Researchers Focus on Sea Otter Deaths

Photos courtesy of Jeff Foott In trouble? The sea otter is dying, from parasitic diseases for which the only known hosts are terrestrial mammals. Something is killing sea otters that live along the northern California shoreline of the Pacific Ocean. Nearly 1,000 have been found dead along the coastline over the past five years. Given that the total otter population at any one time is probably well below 3,000 animals, this appears to be a high rate of mortality, especially considering that as m

A. J. S. Rayl
Feb 18, 2001

Photos courtesy of Jeff Foott





In trouble? The sea otter is dying, from parasitic diseases for which the only known hosts are terrestrial mammals.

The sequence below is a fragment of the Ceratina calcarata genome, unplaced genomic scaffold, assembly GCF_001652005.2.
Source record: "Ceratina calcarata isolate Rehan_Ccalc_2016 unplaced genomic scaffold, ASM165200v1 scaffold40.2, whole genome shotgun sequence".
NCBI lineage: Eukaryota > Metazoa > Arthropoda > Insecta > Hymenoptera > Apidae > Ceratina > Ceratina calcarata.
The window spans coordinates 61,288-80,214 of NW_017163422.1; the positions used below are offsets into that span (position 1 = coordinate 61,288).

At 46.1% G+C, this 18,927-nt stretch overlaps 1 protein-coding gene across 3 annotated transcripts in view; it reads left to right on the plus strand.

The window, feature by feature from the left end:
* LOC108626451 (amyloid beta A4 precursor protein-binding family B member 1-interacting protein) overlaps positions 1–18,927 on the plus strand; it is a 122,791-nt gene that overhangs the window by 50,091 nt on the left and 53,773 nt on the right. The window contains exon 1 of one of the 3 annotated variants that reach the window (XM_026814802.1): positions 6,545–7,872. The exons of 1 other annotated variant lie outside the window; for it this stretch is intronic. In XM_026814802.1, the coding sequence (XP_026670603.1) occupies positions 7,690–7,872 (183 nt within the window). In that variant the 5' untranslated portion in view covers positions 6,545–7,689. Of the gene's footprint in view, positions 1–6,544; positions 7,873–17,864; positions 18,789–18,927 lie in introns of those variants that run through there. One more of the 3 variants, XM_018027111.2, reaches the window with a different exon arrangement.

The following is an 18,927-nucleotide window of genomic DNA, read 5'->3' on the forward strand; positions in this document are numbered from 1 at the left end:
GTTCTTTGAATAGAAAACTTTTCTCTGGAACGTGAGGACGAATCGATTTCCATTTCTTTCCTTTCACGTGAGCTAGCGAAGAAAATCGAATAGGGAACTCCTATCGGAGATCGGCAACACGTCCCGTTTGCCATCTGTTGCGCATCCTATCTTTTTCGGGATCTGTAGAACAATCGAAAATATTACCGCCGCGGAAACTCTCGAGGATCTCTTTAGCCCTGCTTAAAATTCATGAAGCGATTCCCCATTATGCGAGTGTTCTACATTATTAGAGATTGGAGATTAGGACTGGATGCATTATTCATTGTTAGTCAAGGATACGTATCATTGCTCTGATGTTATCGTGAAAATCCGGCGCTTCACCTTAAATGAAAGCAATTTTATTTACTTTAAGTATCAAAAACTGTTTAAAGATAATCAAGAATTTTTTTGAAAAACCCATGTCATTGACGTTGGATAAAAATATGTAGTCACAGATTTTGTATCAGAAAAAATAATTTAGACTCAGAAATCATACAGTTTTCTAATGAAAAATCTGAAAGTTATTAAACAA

Something is killing sea otters that live along the northern California shoreline of the Pacific Ocean. Nearly 1,000 have been found dead along the coastline over the past five years. Given that the total otter population at any one time is probably well below 3,000 animals, this appears to be a high rate of mortality, especially considering that as many as half of the otters that die are probably never recovered. Veterinary pathologists, in their ongoing research, are finding that some of these marine mammals are dying from parasitic diseases for which the only known egg-shedding or definitive hosts are terrestrial mammals. They cannot yet say with absolute certainty, but they suspect the parasites may be coming through sewage or terrestrial animal waste streaming into their...

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